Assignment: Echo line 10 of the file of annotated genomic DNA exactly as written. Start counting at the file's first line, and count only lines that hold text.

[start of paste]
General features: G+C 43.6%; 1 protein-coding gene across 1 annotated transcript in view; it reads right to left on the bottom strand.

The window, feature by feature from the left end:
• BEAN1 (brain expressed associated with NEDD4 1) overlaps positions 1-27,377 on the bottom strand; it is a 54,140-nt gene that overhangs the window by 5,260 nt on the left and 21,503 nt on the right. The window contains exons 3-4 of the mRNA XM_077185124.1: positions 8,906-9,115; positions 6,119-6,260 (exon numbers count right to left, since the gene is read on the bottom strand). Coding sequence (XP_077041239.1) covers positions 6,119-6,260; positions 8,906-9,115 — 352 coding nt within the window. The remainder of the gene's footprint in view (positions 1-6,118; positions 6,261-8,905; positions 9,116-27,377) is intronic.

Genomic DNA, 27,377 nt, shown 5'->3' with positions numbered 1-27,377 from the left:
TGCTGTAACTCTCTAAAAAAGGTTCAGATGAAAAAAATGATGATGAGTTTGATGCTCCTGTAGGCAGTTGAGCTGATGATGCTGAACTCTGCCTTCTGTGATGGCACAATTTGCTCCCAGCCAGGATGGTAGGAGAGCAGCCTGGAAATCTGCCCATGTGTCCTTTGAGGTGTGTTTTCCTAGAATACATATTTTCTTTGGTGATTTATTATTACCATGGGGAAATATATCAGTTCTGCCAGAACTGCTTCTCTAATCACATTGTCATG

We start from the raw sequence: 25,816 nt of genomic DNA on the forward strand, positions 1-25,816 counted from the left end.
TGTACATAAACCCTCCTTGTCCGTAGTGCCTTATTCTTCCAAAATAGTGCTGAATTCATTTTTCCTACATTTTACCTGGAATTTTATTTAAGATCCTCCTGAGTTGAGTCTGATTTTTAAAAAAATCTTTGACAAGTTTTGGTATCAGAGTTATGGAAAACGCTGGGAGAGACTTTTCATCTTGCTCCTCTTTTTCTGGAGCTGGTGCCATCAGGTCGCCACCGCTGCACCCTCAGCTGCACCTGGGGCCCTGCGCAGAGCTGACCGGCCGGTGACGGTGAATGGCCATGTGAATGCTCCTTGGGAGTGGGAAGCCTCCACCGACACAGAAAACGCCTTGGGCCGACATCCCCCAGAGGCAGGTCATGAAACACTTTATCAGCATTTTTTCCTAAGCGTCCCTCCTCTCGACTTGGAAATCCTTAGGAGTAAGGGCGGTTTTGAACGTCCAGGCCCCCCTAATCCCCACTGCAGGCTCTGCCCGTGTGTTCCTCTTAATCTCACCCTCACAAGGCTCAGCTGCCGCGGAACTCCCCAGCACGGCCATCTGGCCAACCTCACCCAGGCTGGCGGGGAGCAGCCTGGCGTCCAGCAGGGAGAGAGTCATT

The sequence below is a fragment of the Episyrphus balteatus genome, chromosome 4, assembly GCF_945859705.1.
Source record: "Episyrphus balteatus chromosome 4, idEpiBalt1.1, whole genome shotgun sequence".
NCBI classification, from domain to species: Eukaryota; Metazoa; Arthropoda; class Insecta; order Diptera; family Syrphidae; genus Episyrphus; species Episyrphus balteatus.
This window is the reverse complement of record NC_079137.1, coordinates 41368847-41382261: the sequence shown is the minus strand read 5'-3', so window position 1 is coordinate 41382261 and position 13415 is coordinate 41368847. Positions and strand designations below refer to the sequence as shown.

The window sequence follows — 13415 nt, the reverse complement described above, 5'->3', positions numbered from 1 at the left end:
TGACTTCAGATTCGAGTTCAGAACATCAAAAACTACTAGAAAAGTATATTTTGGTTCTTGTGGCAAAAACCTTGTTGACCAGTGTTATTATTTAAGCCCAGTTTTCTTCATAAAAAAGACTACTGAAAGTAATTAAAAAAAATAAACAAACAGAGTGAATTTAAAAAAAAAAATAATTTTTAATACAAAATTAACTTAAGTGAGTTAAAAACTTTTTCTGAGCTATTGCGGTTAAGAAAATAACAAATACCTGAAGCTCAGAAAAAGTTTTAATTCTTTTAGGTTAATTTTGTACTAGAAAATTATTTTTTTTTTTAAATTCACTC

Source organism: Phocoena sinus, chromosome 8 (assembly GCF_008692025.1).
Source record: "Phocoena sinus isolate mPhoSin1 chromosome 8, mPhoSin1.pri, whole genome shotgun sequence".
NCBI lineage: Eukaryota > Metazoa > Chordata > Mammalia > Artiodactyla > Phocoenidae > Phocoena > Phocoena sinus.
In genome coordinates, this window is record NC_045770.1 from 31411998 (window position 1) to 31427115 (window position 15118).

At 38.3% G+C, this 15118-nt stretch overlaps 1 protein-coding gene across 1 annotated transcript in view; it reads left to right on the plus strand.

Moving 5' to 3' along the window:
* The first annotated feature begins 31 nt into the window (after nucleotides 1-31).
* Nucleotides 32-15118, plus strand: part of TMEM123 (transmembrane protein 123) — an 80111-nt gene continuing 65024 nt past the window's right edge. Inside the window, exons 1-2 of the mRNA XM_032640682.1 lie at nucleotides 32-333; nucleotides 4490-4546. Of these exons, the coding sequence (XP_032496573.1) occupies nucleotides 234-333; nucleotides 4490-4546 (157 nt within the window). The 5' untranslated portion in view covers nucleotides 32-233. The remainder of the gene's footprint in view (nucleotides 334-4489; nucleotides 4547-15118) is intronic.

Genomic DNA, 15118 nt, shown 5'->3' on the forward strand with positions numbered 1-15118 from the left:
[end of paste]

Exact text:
NCBI classification, from domain to species: Eukaryota; Metazoa; Arthropoda; class Insecta; order Diptera; family Syrphidae; genus Episyrphus; species Episyrphus balteatus.